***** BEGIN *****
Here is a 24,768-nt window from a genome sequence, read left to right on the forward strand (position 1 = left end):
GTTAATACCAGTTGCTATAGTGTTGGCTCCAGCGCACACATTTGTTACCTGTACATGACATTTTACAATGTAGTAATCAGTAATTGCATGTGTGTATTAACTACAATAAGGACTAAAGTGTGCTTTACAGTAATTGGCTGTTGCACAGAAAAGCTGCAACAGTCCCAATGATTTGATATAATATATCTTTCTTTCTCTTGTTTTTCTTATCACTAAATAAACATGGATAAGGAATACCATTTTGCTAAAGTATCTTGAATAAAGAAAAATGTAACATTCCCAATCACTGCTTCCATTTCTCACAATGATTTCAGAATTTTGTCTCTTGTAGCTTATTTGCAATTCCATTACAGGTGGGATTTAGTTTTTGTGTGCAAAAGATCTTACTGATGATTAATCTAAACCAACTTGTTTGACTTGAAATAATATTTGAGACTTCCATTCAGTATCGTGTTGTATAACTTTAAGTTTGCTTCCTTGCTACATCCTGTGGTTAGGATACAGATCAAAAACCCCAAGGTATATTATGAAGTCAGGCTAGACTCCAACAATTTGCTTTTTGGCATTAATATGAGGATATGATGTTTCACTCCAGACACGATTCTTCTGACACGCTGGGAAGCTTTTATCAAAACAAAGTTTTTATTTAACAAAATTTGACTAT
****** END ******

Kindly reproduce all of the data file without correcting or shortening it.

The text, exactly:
Here is a 24,768-nt window from a genome sequence, read left to right on the forward strand (position 1 = left end):
GTTAATACCAGTTGCTATAGTGTTGGCTCCAGCGCACACATTTGTTACCTGTACATGACATTTTACAATGTAGTAATCAGTAATTGCATGTGTGTATTAACTACAATAAGGACTAAAGTGTGCTTTACAGTAATTGGCTGTTGCACAGAAAAGCTGCAACAGTCCCAATGATTTGATATAATATATCTTTCTTTCTCTTGTTTTTCTTATCACTAAATAAACATGGATAAGGAATACCATTTTGCTAAAGTATCTTGAATAAAGAAAAATGTAACATTCCCAATCACTGCTTCCATTTCTCACAATGATTTCAGAATTTTGTCTCTTGTAGCTTATTTGCAATTCCATTACAGGTGGGATTTAGTTTTTGTGTGCAAAAGATCTTACTGATGATTAATCTAAACCAACTTGTTTGACTTGAAATAATATTTGAGACTTCCATTCAGTATCGTGTTGTATAACTTTAAGTTTGCTTCCTTGCTACATCCTGTGGTTAGGATACAGATCAAAAACCCCAAGGTATATTATGAAGTCAGGCTAGACTCCAACAATTTGCTTTTTGGCATTAATATGAGGATATGATGTTTCACTCCAGACACGATTCTTCTGACACGCTGGGAAGCTTTTATCAAAACAAAGTTTTTATTTAACAAAATTTGACTAT